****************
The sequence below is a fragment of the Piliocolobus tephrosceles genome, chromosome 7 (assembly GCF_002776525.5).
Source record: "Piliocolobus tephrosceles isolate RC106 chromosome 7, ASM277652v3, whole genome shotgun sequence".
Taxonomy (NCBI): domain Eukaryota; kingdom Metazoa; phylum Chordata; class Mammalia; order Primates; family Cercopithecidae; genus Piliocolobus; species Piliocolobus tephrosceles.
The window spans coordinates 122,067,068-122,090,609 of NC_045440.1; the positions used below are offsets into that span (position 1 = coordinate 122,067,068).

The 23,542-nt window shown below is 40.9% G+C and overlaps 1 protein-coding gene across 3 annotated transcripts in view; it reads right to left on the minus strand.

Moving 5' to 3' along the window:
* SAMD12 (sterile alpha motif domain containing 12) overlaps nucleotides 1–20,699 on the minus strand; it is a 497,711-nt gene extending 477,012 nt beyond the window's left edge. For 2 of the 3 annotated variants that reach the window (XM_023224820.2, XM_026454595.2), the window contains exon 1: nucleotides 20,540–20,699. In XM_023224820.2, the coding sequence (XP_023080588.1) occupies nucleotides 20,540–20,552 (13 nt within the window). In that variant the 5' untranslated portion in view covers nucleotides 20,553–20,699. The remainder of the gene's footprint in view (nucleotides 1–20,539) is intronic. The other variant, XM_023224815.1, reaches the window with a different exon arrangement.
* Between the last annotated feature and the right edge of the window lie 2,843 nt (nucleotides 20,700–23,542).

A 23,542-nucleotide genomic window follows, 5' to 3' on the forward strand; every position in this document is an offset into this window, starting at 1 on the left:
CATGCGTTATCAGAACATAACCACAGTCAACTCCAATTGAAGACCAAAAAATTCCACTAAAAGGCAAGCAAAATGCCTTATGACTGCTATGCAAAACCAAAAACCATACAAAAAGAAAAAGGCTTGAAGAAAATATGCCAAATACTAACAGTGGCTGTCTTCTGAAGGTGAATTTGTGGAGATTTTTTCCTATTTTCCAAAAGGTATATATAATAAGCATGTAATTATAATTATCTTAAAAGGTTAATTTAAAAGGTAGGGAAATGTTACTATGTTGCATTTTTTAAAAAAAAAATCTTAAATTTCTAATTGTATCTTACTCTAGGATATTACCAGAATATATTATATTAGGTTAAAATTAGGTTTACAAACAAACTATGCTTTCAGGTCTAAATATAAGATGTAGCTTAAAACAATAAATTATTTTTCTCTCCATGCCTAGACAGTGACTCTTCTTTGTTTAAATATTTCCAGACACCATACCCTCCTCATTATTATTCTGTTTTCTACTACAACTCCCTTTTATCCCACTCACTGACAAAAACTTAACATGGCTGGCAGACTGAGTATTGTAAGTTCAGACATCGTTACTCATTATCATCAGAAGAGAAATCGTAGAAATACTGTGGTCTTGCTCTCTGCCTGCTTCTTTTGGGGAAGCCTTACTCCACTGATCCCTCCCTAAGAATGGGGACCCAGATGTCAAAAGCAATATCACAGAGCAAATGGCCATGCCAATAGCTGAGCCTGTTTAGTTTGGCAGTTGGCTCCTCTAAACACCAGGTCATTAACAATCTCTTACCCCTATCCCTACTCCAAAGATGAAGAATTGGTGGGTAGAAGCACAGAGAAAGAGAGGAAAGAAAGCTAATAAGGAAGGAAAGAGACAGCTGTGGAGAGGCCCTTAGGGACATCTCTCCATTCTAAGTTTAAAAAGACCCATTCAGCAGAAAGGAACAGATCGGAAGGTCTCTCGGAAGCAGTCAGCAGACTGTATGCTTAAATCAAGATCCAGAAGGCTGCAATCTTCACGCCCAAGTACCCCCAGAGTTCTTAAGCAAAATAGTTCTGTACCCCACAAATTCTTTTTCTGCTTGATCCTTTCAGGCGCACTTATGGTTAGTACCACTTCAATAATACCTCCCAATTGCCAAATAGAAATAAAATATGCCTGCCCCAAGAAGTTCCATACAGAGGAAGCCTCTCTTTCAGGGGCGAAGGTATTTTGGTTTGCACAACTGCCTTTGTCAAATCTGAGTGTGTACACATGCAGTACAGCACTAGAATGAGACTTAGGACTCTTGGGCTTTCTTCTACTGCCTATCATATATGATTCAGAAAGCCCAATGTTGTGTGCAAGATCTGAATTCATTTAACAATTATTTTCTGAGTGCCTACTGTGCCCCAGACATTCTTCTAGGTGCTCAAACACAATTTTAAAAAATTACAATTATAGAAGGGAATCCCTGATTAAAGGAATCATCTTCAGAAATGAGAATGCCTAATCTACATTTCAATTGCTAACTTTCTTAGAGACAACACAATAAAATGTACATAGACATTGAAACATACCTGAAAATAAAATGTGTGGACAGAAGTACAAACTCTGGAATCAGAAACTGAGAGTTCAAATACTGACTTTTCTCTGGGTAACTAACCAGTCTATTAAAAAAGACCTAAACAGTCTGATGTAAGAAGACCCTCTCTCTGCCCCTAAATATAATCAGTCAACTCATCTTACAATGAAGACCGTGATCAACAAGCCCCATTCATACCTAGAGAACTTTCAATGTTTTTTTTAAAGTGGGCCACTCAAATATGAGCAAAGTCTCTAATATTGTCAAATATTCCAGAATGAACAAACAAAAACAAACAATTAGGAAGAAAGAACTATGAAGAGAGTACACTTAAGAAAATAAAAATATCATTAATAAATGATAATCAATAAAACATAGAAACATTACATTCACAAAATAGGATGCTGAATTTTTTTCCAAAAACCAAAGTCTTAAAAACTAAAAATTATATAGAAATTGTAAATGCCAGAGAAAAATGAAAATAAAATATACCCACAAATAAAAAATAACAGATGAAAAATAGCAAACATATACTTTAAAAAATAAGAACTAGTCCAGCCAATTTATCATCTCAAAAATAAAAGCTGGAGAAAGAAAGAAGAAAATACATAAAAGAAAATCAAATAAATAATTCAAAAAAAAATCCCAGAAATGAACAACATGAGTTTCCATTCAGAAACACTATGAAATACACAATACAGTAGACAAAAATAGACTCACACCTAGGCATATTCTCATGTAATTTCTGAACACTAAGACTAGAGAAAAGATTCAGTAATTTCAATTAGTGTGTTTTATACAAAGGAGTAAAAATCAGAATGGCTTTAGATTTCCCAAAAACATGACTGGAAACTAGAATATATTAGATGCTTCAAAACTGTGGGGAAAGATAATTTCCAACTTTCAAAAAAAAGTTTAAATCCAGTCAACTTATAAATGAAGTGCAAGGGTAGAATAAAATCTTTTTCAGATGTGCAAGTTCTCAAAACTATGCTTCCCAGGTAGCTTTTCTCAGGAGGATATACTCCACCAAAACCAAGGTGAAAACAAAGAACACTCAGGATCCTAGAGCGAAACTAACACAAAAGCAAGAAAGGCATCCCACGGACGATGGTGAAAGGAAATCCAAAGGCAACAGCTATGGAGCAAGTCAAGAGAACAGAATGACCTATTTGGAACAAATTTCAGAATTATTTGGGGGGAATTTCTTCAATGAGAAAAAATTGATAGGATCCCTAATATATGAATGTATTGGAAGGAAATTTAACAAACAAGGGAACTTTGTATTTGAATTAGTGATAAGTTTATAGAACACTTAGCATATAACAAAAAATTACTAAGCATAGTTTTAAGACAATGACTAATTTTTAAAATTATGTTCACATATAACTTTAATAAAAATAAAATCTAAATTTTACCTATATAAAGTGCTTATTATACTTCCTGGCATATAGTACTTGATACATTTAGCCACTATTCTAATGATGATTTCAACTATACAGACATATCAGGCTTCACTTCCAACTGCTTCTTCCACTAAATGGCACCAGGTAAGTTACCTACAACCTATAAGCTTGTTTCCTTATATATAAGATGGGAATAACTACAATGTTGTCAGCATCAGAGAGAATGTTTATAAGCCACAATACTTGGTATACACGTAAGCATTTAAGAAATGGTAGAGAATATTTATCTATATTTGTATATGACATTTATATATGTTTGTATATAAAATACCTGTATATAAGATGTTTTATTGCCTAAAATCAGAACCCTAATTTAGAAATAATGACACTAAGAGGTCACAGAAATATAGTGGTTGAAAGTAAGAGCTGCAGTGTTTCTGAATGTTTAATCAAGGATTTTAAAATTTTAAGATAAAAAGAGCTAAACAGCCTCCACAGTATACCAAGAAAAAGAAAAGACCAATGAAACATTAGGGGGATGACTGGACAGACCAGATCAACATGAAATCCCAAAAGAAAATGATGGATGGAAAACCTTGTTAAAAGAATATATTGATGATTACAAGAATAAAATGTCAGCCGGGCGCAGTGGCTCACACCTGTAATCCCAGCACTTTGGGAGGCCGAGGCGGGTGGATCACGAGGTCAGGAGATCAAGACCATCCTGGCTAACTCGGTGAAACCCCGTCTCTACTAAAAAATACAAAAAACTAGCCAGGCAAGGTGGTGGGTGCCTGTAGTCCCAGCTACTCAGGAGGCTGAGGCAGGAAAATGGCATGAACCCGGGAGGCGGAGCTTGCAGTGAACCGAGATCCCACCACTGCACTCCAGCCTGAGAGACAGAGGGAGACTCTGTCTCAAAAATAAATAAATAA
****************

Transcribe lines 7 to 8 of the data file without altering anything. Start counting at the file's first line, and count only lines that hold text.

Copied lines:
* SAMD12 (sterile alpha motif domain containing 12) overlaps nucleotides 1–20,699 on the minus strand; it is a 497,711-nt gene extending 477,012 nt beyond the window's left edge. For 2 of the 3 annotated variants that reach the window (XM_023224820.2, XM_026454595.2), the window contains exon 1: nucleotides 20,540–20,699. In XM_023224820.2, the coding sequence (XP_023080588.1) occupies nucleotides 20,540–20,552 (13 nt within the window). In that variant the 5' untranslated portion in view covers nucleotides 20,553–20,699. The remainder of the gene's footprint in view (nucleotides 1–20,539) is intronic. The other variant, XM_023224815.1, reaches the window with a different exon arrangement.
* Between the last annotated feature and the right edge of the window lie 2,843 nt (nucleotides 20,700–23,542).